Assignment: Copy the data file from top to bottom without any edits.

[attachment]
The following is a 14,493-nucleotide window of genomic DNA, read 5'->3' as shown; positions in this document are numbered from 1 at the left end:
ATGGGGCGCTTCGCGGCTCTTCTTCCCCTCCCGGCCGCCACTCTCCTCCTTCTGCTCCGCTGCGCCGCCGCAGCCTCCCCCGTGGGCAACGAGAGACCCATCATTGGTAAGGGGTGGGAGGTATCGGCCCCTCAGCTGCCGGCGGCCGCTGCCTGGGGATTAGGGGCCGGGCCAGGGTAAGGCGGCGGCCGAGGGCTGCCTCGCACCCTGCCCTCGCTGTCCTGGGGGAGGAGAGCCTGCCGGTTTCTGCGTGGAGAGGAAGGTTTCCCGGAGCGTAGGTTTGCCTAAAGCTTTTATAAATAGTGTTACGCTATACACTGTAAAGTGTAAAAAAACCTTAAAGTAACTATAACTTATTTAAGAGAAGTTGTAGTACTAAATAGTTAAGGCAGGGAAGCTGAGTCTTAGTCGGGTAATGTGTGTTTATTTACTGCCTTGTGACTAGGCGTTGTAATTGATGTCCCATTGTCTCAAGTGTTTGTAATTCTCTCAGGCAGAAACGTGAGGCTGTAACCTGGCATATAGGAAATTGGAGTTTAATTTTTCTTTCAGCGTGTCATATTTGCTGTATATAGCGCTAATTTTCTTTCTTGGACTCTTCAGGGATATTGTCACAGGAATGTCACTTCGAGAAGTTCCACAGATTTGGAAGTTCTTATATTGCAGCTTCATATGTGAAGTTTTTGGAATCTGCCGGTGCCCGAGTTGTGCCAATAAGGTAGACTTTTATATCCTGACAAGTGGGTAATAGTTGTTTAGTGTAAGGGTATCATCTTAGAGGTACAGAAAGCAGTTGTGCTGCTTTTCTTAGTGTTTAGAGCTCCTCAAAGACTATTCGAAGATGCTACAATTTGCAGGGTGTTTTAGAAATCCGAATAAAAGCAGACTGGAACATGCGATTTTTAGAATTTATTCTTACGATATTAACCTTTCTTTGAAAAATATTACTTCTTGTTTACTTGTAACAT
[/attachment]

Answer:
The following is a 14,493-nucleotide window of genomic DNA, read 5'->3' as shown; positions in this document are numbered from 1 at the left end:
ATGGGGCGCTTCGCGGCTCTTCTTCCCCTCCCGGCCGCCACTCTCCTCCTTCTGCTCCGCTGCGCCGCCGCAGCCTCCCCCGTGGGCAACGAGAGACCCATCATTGGTAAGGGGTGGGAGGTATCGGCCCCTCAGCTGCCGGCGGCCGCTGCCTGGGGATTAGGGGCCGGGCCAGGGTAAGGCGGCGGCCGAGGGCTGCCTCGCACCCTGCCCTCGCTGTCCTGGGGGAGGAGAGCCTGCCGGTTTCTGCGTGGAGAGGAAGGTTTCCCGGAGCGTAGGTTTGCCTAAAGCTTTTATAAATAGTGTTACGCTATACACTGTAAAGTGTAAAAAAACCTTAAAGTAACTATAACTTATTTAAGAGAAGTTGTAGTACTAAATAGTTAAGGCAGGGAAGCTGAGTCTTAGTCGGGTAATGTGTGTTTATTTACTGCCTTGTGACTAGGCGTTGTAATTGATGTCCCATTGTCTCAAGTGTTTGTAATTCTCTCAGGCAGAAACGTGAGGCTGTAACCTGGCATATAGGAAATTGGAGTTTAATTTTTCTTTCAGCGTGTCATATTTGCTGTATATAGCGCTAATTTTCTTTCTTGGACTCTTCAGGGATATTGTCACAGGAATGTCACTTCGAGAAGTTCCACAGATTTGGAAGTTCTTATATTGCAGCTTCATATGTGAAGTTTTTGGAATCTGCCGGTGCCCGAGTTGTGCCAATAAGGTAGACTTTTATATCCTGACAAGTGGGTAATAGTTGTTTAGTGTAAGGGTATCATCTTAGAGGTACAGAAAGCAGTTGTGCTGCTTTTCTTAGTGTTTAGAGCTCCTCAAAGACTATTCGAAGATGCTACAATTTGCAGGGTGTTTTAGAAATCCGAATAAAAGCAGACTGGAACATGCGATTTTTAGAATTTATTCTTACGATATTAACCTTTCTTTGAAAAATATTACTTCTTGTTTACTTGTAACAT